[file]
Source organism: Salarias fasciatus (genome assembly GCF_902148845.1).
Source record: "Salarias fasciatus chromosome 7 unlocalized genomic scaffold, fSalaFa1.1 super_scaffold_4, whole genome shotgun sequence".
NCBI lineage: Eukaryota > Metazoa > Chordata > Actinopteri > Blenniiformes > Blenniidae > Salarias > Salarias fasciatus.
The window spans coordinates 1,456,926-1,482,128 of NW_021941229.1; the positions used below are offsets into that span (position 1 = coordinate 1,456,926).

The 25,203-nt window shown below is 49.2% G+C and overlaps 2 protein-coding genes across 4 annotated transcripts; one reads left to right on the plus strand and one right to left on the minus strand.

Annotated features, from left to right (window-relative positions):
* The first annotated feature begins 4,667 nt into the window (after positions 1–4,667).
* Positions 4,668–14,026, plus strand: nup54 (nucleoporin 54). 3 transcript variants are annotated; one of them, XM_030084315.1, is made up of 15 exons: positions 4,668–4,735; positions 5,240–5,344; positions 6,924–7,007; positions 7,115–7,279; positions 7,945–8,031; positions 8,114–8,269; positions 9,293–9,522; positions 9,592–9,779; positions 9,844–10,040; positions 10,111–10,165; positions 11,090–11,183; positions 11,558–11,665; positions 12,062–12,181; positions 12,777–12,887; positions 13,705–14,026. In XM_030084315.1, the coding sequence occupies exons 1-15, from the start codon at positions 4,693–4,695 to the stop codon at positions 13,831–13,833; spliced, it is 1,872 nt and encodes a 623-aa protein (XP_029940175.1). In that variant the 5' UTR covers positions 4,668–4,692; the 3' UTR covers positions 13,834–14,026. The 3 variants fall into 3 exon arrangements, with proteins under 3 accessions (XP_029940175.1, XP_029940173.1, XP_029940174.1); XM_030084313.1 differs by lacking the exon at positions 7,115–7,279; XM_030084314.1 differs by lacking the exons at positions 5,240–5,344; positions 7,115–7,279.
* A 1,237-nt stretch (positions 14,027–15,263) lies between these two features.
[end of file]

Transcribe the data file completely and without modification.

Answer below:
Source organism: Salarias fasciatus (genome assembly GCF_902148845.1).
Source record: "Salarias fasciatus chromosome 7 unlocalized genomic scaffold, fSalaFa1.1 super_scaffold_4, whole genome shotgun sequence".
NCBI lineage: Eukaryota > Metazoa > Chordata > Actinopteri > Blenniiformes > Blenniidae > Salarias > Salarias fasciatus.
The window spans coordinates 1,456,926-1,482,128 of NW_021941229.1; the positions used below are offsets into that span (position 1 = coordinate 1,456,926).

The 25,203-nt window shown below is 49.2% G+C and overlaps 2 protein-coding genes across 4 annotated transcripts; one reads left to right on the plus strand and one right to left on the minus strand.

Annotated features, from left to right (window-relative positions):
* The first annotated feature begins 4,667 nt into the window (after positions 1–4,667).
* Positions 4,668–14,026, plus strand: nup54 (nucleoporin 54). 3 transcript variants are annotated; one of them, XM_030084315.1, is made up of 15 exons: positions 4,668–4,735; positions 5,240–5,344; positions 6,924–7,007; positions 7,115–7,279; positions 7,945–8,031; positions 8,114–8,269; positions 9,293–9,522; positions 9,592–9,779; positions 9,844–10,040; positions 10,111–10,165; positions 11,090–11,183; positions 11,558–11,665; positions 12,062–12,181; positions 12,777–12,887; positions 13,705–14,026. In XM_030084315.1, the coding sequence occupies exons 1-15, from the start codon at positions 4,693–4,695 to the stop codon at positions 13,831–13,833; spliced, it is 1,872 nt and encodes a 623-aa protein (XP_029940175.1). In that variant the 5' UTR covers positions 4,668–4,692; the 3' UTR covers positions 13,834–14,026. The 3 variants fall into 3 exon arrangements, with proteins under 3 accessions (XP_029940175.1, XP_029940173.1, XP_029940174.1); XM_030084313.1 differs by lacking the exon at positions 7,115–7,279; XM_030084314.1 differs by lacking the exons at positions 5,240–5,344; positions 7,115–7,279.
* A 1,237-nt stretch (positions 14,027–15,263) lies between these two features.